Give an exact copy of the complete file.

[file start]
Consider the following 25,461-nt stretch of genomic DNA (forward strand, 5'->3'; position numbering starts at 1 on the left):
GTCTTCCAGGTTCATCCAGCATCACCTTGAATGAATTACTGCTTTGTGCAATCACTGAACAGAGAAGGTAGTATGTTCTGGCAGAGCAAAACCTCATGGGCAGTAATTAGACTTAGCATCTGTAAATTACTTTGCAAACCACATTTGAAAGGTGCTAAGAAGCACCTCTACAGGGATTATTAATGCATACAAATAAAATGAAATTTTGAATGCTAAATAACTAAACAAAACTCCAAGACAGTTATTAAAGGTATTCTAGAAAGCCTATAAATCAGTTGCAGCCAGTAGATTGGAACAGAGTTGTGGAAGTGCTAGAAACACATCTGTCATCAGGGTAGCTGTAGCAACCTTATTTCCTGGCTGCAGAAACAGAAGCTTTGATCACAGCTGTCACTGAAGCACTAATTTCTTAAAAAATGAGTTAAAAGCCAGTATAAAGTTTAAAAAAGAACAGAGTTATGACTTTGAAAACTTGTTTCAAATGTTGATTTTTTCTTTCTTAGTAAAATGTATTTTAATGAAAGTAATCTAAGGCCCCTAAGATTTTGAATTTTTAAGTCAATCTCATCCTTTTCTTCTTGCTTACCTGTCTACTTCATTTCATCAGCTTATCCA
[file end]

Consider the following 25,461-nt stretch of genomic DNA (forward strand, 5'->3'; position numbering starts at 1 on the left):
GTCTTCCAGGTTCATCCAGCATCACCTTGAATGAATTACTGCTTTGTGCAATCACTGAACAGAGAAGGTAGTATGTTCTGGCAGAGCAAAACCTCATGGGCAGTAATTAGACTTAGCATCTGTAAATTACTTTGCAAACCACATTTGAAAGGTGCTAAGAAGCACCTCTACAGGGATTATTAATGCATACAAATAAAATGAAATTTTGAATGCTAAATAACTAAACAAAACTCCAAGACAGTTATTAAAGGTATTCTAGAAAGCCTATAAATCAGTTGCAGCCAGTAGATTGGAACAGAGTTGTGGAAGTGCTAGAAACACATCTGTCATCAGGGTAGCTGTAGCAACCTTATTTCCTGGCTGCAGAAACAGAAGCTTTGATCACAGCTGTCACTGAAGCACTAATTTCTTAAAAAATGAGTTAAAAGCCAGTATAAAGTTTAAAAAAGAACAGAGTTATGACTTTGAAAACTTGTTTCAAATGTTGATTTTTTCTTTCTTAGTAAAATGTATTTTAATGAAAGTAATCTAAGGCCCCTAAGATTTTGAATTTTTAAGTCAATCTCATCCTTTTCTTCTTGCTTACCTGTCTACTTCATTTCATCAGCTTATCCA